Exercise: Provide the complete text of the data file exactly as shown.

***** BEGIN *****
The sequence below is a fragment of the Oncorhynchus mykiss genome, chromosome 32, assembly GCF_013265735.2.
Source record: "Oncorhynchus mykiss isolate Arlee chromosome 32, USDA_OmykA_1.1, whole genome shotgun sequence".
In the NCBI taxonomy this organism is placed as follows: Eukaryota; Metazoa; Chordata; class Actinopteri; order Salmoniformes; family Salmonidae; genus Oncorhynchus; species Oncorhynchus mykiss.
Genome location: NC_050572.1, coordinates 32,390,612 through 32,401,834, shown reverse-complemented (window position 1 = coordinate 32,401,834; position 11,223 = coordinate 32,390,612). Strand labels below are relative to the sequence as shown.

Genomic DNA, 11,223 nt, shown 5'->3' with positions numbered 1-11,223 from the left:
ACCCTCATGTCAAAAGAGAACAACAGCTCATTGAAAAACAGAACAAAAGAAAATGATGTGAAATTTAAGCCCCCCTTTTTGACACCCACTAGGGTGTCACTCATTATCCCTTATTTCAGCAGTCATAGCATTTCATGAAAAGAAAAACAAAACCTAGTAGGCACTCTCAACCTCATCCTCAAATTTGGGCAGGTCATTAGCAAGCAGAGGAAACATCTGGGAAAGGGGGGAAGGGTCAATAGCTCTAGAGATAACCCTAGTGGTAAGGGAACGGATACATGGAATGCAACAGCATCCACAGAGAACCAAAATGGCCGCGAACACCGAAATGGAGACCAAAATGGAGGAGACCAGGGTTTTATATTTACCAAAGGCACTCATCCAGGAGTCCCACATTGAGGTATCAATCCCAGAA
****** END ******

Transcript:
The sequence below is a fragment of the Oncorhynchus mykiss genome, chromosome 32, assembly GCF_013265735.2.
Source record: "Oncorhynchus mykiss isolate Arlee chromosome 32, USDA_OmykA_1.1, whole genome shotgun sequence".
In the NCBI taxonomy this organism is placed as follows: Eukaryota; Metazoa; Chordata; class Actinopteri; order Salmoniformes; family Salmonidae; genus Oncorhynchus; species Oncorhynchus mykiss.
Genome location: NC_050572.1, coordinates 32,390,612 through 32,401,834, shown reverse-complemented (window position 1 = coordinate 32,401,834; position 11,223 = coordinate 32,390,612). Strand labels below are relative to the sequence as shown.

Genomic DNA, 11,223 nt, shown 5'->3' with positions numbered 1-11,223 from the left:
ACCCTCATGTCAAAAGAGAACAACAGCTCATTGAAAAACAGAACAAAAGAAAATGATGTGAAATTTAAGCCCCCCTTTTTGACACCCACTAGGGTGTCACTCATTATCCCTTATTTCAGCAGTCATAGCATTTCATGAAAAGAAAAACAAAACCTAGTAGGCACTCTCAACCTCATCCTCAAATTTGGGCAGGTCATTAGCAAGCAGAGGAAACATCTGGGAAAGGGGGGAAGGGTCAATAGCTCTAGAGATAACCCTAGTGGTAAGGGAACGGATACATGGAATGCAACAGCATCCACAGAGAACCAAAATGGCCGCGAACACCGAAATGGAGACCAAAATGGAGGAGACCAGGGTTTTATATTTACCAAAGGCACTCATCCAGGAGTCCCACATTGAGGTATCAATCCCAGAA